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How to be More Environmentally Friendly with 3D Printing

Every single thing we do affects the environment in one way or another and 3D printing is no exception. As people become more aware of the impact we are having on the planet with our carbon footprint, the more we are noticing the other things that are contributing to climate change as well.

The objective of this article is to hopefully educate you a little bit on how to be more environmentally friendly with 3d printing.

Before discussing ways in which you can be more eco-friendly when you 3d print, we must first look at what it is about 3d printing that can be potentially harmful to our planet.

Waste- Waste is the main way 3d printers contribute to global warming. When one of our prints goes wrong, our first thought is to just chuck it in the garbage and forget about it. Now think about the number of people that mess up their 3d prints and how much of that goes straight to the rubbish bin.

Energy Use- 3d printers consume a lot of energy. A lot of energy is required for them to do any little job they need. For example, just turning the printer on uses roughly the same amount of power as it would if your computer was in sleep mode.

Toxic Chemicals- Every time you print something with your 3d printer, it releases toxic chemicals into the air. The melting of different plastics releases different toxins in the air. ABS is notorious for releasing a bad odour when it melts.

What You Can Do to Be More Environmentally Friendly

Now that we have covered the key factors of 3d printers and their contribution to climate change, its now time to cover some of the ways in which you can be more environmentally friendly the next time that you 3d print any kind of model.

Use Biodegradable Plastics

While they might not be as good for the environment as people say, they do however breakdown quicker than normal plastics. Try using biodegradable plastics such as PLA. PLA is great because it can break down in 1-6 months. Whereas other plastics can take up to 1000 years.
You could even help reduce the mass size of landfills by going for a water-soluble plastic such as PVA.

HIPS is another good plastic that dissolves and is great for supporting material.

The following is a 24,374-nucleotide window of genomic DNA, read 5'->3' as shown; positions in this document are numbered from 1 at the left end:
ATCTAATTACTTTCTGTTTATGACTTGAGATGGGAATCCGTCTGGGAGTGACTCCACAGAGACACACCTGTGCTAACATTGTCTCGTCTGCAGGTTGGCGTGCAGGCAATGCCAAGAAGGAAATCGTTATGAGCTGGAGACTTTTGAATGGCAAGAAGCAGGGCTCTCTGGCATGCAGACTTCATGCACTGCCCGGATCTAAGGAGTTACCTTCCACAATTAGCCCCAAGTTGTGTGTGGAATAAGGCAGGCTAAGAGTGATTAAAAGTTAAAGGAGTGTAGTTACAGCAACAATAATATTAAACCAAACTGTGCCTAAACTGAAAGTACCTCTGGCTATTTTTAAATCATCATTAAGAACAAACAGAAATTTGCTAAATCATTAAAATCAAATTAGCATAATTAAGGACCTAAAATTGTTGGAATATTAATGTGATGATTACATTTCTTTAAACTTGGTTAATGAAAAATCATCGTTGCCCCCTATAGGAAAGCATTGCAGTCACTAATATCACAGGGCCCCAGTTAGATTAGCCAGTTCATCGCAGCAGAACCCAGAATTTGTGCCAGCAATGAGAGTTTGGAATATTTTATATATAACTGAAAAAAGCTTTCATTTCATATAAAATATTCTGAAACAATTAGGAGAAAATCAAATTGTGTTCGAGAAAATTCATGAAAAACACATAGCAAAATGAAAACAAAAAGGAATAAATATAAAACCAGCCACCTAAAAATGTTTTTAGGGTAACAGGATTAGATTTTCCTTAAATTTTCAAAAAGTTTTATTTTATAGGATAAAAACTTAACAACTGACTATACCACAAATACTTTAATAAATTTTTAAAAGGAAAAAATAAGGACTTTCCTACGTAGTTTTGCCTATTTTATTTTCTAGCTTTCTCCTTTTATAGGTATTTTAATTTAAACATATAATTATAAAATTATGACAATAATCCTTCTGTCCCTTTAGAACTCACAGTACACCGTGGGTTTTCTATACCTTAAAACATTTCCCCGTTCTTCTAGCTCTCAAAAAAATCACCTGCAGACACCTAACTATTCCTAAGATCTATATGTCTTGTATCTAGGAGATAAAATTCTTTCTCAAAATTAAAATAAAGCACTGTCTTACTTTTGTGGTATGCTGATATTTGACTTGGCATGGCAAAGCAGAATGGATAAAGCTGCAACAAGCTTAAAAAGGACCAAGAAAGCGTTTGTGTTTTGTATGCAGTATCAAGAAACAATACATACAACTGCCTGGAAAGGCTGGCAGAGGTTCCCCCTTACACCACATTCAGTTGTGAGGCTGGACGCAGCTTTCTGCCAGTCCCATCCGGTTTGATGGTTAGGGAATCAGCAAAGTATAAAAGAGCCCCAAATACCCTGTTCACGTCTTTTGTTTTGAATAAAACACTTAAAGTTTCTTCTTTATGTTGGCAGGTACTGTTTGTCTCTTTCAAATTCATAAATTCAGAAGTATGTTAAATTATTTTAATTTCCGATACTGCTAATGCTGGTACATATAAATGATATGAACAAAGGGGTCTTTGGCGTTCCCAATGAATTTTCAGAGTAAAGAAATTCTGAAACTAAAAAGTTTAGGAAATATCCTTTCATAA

Build Some Sort of Enclosure for Your Printer

Air pollution is a massive problem that we as humans have contributed to greatly. It comes as no surprise that the fumes that are being emitted by 3d printers during the printing process are adding to this issue. If you want to reduce your carbon footprint and reduce air pollution, then maybe you should consider building a casing or some kind of enclosure for your 3d printer to keep the fumes from escaping.

Pinshape has a great step by step guide on how to build your own enclosure for your 3d printer.

Consider Using Plant Based Filaments

Another way in which we can lower our carbon emissions, reduce our carbon footprint and produce something that will break down faster than plastic is to use plant-based filaments such as hemp or even PLA which is derived from cornstarch and sugarcane. An upside to printing with plant-based filaments is that you won’t be producing loads of toxic chemicals as you would if you were to use a material that isn’t so environmentally friendly like ABS, for example.

Print Useful Objects

This one might sound like a no brainer, but there are so many people out there who are printing things that have actually no point but to be pushed away on a shelf to gather dust.
Instead of printing pointless objects, why not consider printing something that will be of use to you? Take some ideas from here and I’m sure you’ll find something that won’t be a waste of plastic.

Recycle Wasted Filament

Instead of throwing all your messed up prints, why not recycle it? You can purchase 3d filament recyclers which take your ruined 3d print and transform it into some new, reusable filament. This saves you both time and lessens the burden on the environment.



This Post Has 2 Comments

  1. merrilaffin

    Hi, the 3D Filament recyclers sound like an interesting idea. Do you have them? If not, any idea where we get them from? Thanks, Annette

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